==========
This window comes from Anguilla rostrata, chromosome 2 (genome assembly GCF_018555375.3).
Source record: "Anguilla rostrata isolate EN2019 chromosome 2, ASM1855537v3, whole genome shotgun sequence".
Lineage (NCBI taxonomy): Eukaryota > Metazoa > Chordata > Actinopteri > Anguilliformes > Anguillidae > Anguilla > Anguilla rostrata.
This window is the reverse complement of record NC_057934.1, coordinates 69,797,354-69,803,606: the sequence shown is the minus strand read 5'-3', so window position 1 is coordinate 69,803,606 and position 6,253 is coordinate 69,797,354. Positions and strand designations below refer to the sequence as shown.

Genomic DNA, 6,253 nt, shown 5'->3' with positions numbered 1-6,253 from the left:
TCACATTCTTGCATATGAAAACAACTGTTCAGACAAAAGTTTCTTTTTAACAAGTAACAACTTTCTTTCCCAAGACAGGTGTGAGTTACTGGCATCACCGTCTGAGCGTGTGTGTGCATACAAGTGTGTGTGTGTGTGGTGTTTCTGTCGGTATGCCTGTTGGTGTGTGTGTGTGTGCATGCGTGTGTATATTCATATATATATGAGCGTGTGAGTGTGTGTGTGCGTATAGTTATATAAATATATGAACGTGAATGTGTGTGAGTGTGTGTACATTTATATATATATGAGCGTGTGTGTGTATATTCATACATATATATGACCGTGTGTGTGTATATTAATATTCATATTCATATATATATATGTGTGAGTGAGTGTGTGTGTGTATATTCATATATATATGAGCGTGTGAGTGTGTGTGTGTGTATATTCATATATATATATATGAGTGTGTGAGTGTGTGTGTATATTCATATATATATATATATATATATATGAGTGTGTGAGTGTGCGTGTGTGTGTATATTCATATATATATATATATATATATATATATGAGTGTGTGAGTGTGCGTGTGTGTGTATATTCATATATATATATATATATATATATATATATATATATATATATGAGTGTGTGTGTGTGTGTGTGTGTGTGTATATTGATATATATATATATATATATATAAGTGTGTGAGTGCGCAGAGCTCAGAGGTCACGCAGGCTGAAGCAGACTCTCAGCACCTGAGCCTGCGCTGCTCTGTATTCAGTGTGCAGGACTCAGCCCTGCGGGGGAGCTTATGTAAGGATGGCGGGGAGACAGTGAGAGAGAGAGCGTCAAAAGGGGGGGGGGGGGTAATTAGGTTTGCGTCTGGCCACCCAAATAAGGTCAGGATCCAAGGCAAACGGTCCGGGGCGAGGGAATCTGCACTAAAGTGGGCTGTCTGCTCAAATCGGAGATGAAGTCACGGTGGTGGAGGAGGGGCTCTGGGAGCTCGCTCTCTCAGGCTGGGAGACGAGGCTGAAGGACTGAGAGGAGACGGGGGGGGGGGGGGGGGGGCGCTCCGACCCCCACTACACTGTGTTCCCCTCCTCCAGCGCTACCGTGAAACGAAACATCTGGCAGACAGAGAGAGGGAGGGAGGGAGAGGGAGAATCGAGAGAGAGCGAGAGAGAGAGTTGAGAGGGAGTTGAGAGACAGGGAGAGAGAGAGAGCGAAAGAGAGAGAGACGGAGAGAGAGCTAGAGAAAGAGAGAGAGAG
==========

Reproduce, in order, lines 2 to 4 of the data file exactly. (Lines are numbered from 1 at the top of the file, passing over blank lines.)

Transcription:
Source record: "Anguilla rostrata isolate EN2019 chromosome 2, ASM1855537v3, whole genome shotgun sequence".
Lineage (NCBI taxonomy): Eukaryota > Metazoa > Chordata > Actinopteri > Anguilliformes > Anguillidae > Anguilla > Anguilla rostrata.
This window is the reverse complement of record NC_057934.1, coordinates 69,797,354-69,803,606: the sequence shown is the minus strand read 5'-3', so window position 1 is coordinate 69,803,606 and position 6,253 is coordinate 69,797,354. Positions and strand designations below refer to the sequence as shown.